Answers to frequently asked questions
On this page... (hide)
- 1. Java errors
- 2. Common Camino-specific exceptions and warnings
- 3. Other
- 3.1 The squid
This is caused by insufficient RAM. The default maximum heap size is 1000 Mb, but this can be increased as long as there is available RAM on your computer. Set the environment variable
CAMINO_HEAP_SIZE to allow Java to use more memory, for example
Camino uses double precision floats internally, so it can require quite a bit of memory.
Unless something has gone really wrong, this should not happen. The nightly download is compiled and tested using Java 7 on Linux. If nothing works, then it's likely that you have an incompatible version of Java. Both
java need to be Sun / Oracle Java version 1.6 or later. It's not sufficient to have the correct Java somewhere on your computer, you must ensure that a call to
java on the command line runs the correct thing. A good way to test this is with
2.1 SEVERE: Exception in thread "main" class data.DataSourceException: No more voxels in data source.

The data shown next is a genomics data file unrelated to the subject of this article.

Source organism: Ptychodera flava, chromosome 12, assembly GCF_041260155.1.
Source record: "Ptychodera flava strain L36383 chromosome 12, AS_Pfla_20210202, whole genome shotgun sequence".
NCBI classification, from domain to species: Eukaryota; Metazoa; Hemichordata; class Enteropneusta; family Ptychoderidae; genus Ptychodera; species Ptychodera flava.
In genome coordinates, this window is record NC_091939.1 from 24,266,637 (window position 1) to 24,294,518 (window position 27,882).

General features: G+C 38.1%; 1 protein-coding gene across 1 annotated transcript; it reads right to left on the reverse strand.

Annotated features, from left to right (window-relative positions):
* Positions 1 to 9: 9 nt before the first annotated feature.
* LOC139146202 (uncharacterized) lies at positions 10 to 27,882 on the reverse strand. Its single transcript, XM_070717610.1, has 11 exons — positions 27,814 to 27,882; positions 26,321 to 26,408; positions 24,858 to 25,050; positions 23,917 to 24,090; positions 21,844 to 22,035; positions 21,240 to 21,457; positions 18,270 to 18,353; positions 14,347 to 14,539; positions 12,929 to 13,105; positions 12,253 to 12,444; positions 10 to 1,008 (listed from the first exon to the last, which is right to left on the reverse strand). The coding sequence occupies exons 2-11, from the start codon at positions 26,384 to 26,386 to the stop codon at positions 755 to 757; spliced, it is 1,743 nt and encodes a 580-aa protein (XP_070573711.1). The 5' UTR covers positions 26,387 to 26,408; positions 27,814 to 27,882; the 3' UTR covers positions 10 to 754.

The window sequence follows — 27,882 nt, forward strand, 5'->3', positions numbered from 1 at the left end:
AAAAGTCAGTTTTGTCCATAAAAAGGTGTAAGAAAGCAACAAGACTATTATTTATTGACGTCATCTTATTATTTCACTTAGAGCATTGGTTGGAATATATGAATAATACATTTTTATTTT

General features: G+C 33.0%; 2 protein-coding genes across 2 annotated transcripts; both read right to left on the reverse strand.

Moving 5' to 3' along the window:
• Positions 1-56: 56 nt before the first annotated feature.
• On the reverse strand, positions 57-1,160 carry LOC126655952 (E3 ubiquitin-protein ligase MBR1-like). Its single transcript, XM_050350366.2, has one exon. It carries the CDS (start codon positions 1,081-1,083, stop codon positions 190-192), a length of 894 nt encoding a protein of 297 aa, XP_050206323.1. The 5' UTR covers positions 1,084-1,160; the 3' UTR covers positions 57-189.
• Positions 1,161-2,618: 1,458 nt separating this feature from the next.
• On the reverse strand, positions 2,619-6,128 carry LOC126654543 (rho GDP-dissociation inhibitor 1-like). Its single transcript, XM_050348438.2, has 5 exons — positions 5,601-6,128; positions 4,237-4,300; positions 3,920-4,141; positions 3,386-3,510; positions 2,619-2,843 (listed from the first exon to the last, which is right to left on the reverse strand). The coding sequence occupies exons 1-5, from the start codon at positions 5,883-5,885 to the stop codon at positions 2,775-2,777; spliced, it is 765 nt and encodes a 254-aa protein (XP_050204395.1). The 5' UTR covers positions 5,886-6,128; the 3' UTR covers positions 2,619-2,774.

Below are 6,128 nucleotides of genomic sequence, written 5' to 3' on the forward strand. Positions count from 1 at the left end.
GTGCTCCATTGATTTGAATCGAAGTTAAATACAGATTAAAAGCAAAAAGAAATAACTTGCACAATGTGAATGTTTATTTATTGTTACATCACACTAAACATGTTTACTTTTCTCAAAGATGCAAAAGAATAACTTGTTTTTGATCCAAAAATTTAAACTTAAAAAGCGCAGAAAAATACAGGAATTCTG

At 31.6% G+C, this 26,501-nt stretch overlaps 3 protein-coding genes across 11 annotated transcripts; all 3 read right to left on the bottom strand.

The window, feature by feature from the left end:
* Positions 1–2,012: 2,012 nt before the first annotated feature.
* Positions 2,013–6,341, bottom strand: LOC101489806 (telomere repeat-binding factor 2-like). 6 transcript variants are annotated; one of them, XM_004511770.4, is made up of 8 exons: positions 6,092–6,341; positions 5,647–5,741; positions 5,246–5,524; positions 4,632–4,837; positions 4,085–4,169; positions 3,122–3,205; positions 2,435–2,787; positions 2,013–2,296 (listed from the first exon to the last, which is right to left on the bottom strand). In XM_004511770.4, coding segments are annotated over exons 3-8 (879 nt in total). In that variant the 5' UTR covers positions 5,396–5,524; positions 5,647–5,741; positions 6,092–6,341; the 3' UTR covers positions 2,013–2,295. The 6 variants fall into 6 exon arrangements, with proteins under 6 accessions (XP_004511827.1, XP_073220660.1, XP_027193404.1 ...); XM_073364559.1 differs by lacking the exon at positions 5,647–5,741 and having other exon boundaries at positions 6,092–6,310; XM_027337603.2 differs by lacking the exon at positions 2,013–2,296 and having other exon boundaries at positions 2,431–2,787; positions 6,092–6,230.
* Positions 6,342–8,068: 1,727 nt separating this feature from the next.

Camino ran out of data prematurely. This usually happens when the data type is incorrectly specified, causing Camino to run out of input data because it's reading more bytes per data point than it should. This exception can also occur when the image dimensions are incorrectly specified.
2.2 SEVERE: Exception in thread "main" class data.DataSourceException: End of file reached without completing voxel.
This means the data source ran out of data in the middle of a voxel. This only happens for multi-component input, such as diffusion tensors or DWI data. It usually means the number of measurements in the scheme file doesn't match the number of measurements in the data file, or the wrong input model has been specified.
An exception of this type is thrown if there is some problem with nonlinear optimization. The program will continue to run. A small percentage or optimizations may fail even on very high quality data, but you should not see thousands of these messages unless something is wrong.
Programs that fit nonlinear models usually output an exit code (as explained in the man pages) that will be non-zero in voxels where the exceptions occurred. Visualizing this image (for example, using
voxel2image) will show the extent and distribution of optimization errors.
This means Camino didn't understand one of the command line arguments. Any subsequent errors are likely a result of this problem.
Camino parses a bunch of common arguments (eg, -schemefile) automatically, so you won't see this error even if you add
-schemefile a.scheme where it's not needed. You will see this error if you mistype a flag or use one of the more specialized ones with the wrong program.
The squid dates back to a CMIC retreat many Moons ago. We were...inspired. It represents the multi-tool nature of Camino and the contribution of cephalopods to our study of the human brain.